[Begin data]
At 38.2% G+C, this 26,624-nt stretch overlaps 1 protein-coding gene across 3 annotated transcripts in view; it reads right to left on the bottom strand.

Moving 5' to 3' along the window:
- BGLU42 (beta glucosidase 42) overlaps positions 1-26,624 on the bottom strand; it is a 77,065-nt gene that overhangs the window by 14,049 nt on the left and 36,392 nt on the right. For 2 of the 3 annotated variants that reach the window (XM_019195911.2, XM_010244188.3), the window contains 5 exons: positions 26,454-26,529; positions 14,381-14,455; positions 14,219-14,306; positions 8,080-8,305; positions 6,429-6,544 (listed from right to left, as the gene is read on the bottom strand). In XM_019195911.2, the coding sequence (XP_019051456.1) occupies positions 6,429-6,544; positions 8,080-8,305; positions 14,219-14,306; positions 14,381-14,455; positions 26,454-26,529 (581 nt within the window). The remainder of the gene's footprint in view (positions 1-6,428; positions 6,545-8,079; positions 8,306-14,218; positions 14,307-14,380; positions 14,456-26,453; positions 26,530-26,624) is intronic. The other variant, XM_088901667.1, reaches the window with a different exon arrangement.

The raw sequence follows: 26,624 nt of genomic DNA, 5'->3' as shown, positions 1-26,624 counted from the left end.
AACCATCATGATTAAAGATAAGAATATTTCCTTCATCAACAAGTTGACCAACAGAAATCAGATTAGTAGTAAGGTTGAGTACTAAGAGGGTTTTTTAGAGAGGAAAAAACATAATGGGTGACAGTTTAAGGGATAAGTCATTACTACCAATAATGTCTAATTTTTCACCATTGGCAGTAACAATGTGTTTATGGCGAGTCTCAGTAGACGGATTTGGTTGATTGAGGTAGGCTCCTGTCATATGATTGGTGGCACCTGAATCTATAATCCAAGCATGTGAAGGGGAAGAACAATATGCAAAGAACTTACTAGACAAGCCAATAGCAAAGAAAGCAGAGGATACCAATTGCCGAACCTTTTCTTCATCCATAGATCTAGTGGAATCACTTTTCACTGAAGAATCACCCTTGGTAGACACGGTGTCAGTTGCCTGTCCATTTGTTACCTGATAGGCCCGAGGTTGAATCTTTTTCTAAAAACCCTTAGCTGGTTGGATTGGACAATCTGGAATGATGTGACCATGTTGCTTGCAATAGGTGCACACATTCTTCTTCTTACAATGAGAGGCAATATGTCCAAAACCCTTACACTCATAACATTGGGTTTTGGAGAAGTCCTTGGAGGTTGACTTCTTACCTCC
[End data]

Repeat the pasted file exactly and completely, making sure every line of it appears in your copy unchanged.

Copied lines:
At 38.2% G+C, this 26,624-nt stretch overlaps 1 protein-coding gene across 3 annotated transcripts in view; it reads right to left on the bottom strand.

Moving 5' to 3' along the window:
- BGLU42 (beta glucosidase 42) overlaps positions 1-26,624 on the bottom strand; it is a 77,065-nt gene that overhangs the window by 14,049 nt on the left and 36,392 nt on the right. For 2 of the 3 annotated variants that reach the window (XM_019195911.2, XM_010244188.3), the window contains 5 exons: positions 26,454-26,529; positions 14,381-14,455; positions 14,219-14,306; positions 8,080-8,305; positions 6,429-6,544 (listed from right to left, as the gene is read on the bottom strand). In XM_019195911.2, the coding sequence (XP_019051456.1) occupies positions 6,429-6,544; positions 8,080-8,305; positions 14,219-14,306; positions 14,381-14,455; positions 26,454-26,529 (581 nt within the window). The remainder of the gene's footprint in view (positions 1-6,428; positions 6,545-8,079; positions 8,306-14,218; positions 14,307-14,380; positions 14,456-26,453; positions 26,530-26,624) is intronic. The other variant, XM_088901667.1, reaches the window with a different exon arrangement.

The raw sequence follows: 26,624 nt of genomic DNA, 5'->3' as shown, positions 1-26,624 counted from the left end.
AACCATCATGATTAAAGATAAGAATATTTCCTTCATCAACAAGTTGACCAACAGAAATCAGATTAGTAGTAAGGTTGAGTACTAAGAGGGTTTTTTAGAGAGGAAAAAACATAATGGGTGACAGTTTAAGGGATAAGTCATTACTACCAATAATGTCTAATTTTTCACCATTGGCAGTAACAATGTGTTTATGGCGAGTCTCAGTAGACGGATTTGGTTGATTGAGGTAGGCTCCTGTCATATGATTGGTGGCACCTGAATCTATAATCCAAGCATGTGAAGGGGAAGAACAATATGCAAAGAACTTACTAGACAAGCCAATAGCAAAGAAAGCAGAGGATACCAATTGCCGAACCTTTTCTTCATCCATAGATCTAGTGGAATCACTTTTCACTGAAGAATCACCCTTGGTAGACACGGTGTCAGTTGCCTGTCCATTTGTTACCTGATAGGCCCGAGGTTGAATCTTTTTCTAAAAACCCTTAGCTGGTTGGATTGGACAATCTGGAATGATGTGACCATGTTGCTTGCAATAGGTGCACACATTCTTCTTCTTACAATGAGAGGCAATATGTCCAAAACCCTTACACTCATAACATTGGGTTTTGGAGAAGTCCTTGGAGGTTGACTTCTTACCTCC